‘Sextortion’ campaign targets users of Google Nest smart camera
Owners of Google’s Nest smart home camera are being targeted in a ‘sextortion’ campaign that threatens to leak compromising footage if a ransom is not paid.
The perpetrators claim to have footage of the victim having sex, obtained through Google’s indoor camera, which lets homeowners keep tabs on their houses remotely via their smartphones.
The scammers then threaten to upload the footage to porn sites within a week if the victim doesn’t pay 500 euros (£428) in Bitcoin.
The campaign was detected by cyber security company Mimecast, which has gone on to trace almost 1,700 sextortion emails, mainly directed at people in the US.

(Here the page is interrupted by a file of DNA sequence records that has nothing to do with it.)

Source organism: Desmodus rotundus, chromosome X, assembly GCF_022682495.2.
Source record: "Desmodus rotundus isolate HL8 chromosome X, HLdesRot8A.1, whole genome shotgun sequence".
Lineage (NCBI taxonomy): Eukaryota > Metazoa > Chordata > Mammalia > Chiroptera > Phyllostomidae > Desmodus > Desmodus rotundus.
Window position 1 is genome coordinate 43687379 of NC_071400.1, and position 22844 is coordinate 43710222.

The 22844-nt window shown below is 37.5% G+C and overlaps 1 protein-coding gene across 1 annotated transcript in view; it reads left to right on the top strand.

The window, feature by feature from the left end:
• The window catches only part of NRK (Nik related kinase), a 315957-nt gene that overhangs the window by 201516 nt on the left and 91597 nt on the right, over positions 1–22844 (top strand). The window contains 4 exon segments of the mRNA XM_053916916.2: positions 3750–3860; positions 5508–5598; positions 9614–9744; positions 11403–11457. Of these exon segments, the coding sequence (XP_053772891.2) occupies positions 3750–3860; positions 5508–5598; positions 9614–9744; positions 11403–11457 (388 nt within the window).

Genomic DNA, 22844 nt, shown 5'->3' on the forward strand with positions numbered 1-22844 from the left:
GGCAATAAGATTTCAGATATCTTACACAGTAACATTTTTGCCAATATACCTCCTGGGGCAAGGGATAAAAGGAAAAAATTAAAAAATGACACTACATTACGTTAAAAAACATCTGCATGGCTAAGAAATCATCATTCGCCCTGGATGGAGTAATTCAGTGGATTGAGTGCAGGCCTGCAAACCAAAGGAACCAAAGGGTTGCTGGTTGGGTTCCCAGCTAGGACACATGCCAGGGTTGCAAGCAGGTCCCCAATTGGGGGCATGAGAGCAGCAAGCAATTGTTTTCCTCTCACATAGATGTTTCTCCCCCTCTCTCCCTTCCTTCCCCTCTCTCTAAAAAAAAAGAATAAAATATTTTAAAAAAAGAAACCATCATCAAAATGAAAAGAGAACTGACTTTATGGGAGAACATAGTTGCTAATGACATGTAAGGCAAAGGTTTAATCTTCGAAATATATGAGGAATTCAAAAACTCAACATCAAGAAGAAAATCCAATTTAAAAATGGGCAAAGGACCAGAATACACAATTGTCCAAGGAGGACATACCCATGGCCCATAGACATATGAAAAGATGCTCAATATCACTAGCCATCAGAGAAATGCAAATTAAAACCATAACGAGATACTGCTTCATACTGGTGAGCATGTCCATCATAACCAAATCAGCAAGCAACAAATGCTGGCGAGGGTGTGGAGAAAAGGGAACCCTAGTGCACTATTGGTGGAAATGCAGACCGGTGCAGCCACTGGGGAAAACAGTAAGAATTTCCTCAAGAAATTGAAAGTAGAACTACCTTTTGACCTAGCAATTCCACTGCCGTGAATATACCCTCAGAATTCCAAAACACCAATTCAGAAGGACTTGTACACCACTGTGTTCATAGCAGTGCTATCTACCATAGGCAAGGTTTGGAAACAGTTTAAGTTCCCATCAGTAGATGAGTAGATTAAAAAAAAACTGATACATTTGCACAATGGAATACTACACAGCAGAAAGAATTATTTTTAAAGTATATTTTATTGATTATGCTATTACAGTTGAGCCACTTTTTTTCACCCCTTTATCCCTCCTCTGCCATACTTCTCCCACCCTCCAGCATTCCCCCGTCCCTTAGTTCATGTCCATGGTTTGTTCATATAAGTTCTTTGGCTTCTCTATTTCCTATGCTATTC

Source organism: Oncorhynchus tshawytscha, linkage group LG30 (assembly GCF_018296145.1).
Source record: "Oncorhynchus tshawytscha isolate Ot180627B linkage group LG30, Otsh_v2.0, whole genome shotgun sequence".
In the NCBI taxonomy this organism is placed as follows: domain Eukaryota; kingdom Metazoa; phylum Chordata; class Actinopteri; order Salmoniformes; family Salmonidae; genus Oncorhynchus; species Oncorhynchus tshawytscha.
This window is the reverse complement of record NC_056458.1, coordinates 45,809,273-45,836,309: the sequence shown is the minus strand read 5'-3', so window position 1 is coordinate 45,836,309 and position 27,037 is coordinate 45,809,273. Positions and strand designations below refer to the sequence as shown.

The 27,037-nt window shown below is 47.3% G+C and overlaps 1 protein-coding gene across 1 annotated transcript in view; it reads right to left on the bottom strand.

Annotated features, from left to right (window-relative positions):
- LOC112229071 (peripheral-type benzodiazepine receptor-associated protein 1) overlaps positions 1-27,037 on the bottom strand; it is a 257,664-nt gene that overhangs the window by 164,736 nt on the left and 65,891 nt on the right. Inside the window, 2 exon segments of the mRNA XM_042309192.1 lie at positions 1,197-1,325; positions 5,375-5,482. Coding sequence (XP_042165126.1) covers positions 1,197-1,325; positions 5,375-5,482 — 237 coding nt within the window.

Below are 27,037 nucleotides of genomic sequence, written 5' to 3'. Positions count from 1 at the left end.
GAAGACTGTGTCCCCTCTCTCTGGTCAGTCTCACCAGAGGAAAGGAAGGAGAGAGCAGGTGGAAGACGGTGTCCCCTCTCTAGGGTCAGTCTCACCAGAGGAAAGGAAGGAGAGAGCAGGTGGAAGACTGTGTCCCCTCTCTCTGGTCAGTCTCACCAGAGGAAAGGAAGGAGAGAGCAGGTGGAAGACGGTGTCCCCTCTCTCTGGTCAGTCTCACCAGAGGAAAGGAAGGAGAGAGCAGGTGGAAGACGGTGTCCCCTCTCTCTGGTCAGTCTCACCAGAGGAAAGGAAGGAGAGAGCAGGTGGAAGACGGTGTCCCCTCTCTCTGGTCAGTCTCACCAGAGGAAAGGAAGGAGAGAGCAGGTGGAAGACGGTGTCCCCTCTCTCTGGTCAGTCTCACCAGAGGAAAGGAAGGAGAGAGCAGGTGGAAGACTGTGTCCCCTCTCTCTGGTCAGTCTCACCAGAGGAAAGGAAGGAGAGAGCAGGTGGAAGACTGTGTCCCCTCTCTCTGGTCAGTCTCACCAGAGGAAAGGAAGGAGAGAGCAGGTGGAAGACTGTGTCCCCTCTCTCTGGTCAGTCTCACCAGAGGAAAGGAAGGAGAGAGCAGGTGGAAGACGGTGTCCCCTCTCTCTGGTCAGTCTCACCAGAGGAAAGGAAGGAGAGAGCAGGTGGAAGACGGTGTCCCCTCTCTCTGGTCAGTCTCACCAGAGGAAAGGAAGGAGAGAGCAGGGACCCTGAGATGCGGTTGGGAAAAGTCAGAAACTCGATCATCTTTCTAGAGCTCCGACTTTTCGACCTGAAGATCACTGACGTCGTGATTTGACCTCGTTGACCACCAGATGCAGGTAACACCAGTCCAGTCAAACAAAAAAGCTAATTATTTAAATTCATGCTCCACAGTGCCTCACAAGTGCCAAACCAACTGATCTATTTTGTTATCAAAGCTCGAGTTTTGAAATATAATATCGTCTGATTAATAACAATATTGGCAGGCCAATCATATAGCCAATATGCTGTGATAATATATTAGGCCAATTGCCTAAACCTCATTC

Mimecast told MailOnline that scammers don’t have any compromising footage obtained from Nest devices, and that they are merely ‘praying on people’s fears’ about the vulnerability of smart devices to steal money.
Google’s nest camera was found to contain several vulnerabilities that opened the camera up to attack and ‘complete takeover.’
HOW DOES THE GOOGLE NEST ‘SEXTORTION’ SCAM WORK?
Victims receive an initial email saying ‘we have nude videos of you’.
It then gives an email username and password for the victim to log in to…